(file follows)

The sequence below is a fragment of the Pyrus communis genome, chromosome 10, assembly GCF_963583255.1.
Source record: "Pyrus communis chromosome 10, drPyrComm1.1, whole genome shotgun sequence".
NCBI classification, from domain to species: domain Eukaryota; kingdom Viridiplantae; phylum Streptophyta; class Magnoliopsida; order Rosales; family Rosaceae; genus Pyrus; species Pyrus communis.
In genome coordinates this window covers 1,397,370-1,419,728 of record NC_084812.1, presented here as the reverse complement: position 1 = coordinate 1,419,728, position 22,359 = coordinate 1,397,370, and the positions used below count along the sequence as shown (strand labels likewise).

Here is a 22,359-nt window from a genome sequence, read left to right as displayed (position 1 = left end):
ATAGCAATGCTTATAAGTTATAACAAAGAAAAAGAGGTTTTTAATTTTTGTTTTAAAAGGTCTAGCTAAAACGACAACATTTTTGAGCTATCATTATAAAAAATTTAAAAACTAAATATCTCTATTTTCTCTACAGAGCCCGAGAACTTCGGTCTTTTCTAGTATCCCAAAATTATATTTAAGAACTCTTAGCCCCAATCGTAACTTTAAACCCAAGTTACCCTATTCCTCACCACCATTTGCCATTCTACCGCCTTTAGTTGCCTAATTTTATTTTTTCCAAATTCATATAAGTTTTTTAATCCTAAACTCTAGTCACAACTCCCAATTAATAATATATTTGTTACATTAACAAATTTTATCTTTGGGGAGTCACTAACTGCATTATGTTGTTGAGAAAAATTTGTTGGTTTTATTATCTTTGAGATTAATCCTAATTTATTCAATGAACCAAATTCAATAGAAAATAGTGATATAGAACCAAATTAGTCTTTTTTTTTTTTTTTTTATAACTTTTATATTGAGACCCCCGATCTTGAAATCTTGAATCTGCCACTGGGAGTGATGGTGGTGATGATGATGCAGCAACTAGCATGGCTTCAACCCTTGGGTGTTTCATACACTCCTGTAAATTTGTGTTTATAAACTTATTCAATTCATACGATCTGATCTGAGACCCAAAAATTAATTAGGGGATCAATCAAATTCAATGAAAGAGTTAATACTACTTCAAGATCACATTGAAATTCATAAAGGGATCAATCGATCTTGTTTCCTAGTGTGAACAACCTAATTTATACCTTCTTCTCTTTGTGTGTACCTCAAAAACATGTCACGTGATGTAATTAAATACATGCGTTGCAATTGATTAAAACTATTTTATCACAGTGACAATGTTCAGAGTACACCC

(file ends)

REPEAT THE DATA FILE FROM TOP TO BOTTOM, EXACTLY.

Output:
The sequence below is a fragment of the Pyrus communis genome, chromosome 10, assembly GCF_963583255.1.
Source record: "Pyrus communis chromosome 10, drPyrComm1.1, whole genome shotgun sequence".
NCBI classification, from domain to species: domain Eukaryota; kingdom Viridiplantae; phylum Streptophyta; class Magnoliopsida; order Rosales; family Rosaceae; genus Pyrus; species Pyrus communis.
In genome coordinates this window covers 1,397,370-1,419,728 of record NC_084812.1, presented here as the reverse complement: position 1 = coordinate 1,419,728, position 22,359 = coordinate 1,397,370, and the positions used below count along the sequence as shown (strand labels likewise).

Here is a 22,359-nt window from a genome sequence, read left to right as displayed (position 1 = left end):
ATAGCAATGCTTATAAGTTATAACAAAGAAAAAGAGGTTTTTAATTTTTGTTTTAAAAGGTCTAGCTAAAACGACAACATTTTTGAGCTATCATTATAAAAAATTTAAAAACTAAATATCTCTATTTTCTCTACAGAGCCCGAGAACTTCGGTCTTTTCTAGTATCCCAAAATTATATTTAAGAACTCTTAGCCCCAATCGTAACTTTAAACCCAAGTTACCCTATTCCTCACCACCATTTGCCATTCTACCGCCTTTAGTTGCCTAATTTTATTTTTTCCAAATTCATATAAGTTTTTTAATCCTAAACTCTAGTCACAACTCCCAATTAATAATATATTTGTTACATTAACAAATTTTATCTTTGGGGAGTCACTAACTGCATTATGTTGTTGAGAAAAATTTGTTGGTTTTATTATCTTTGAGATTAATCCTAATTTATTCAATGAACCAAATTCAATAGAAAATAGTGATATAGAACCAAATTAGTCTTTTTTTTTTTTTTTTTATAACTTTTATATTGAGACCCCCGATCTTGAAATCTTGAATCTGCCACTGGGAGTGATGGTGGTGATGATGATGCAGCAACTAGCATGGCTTCAACCCTTGGGTGTTTCATACACTCCTGTAAATTTGTGTTTATAAACTTATTCAATTCATACGATCTGATCTGAGACCCAAAAATTAATTAGGGGATCAATCAAATTCAATGAAAGAGTTAATACTACTTCAAGATCACATTGAAATTCATAAAGGGATCAATCGATCTTGTTTCCTAGTGTGAACAACCTAATTTATACCTTCTTCTCTTTGTGTGTACCTCAAAAACATGTCACGTGATGTAATTAAATACATGCGTTGCAATTGATTAAAACTATTTTATCACAGTGACAATGTTCAGAGTACACCC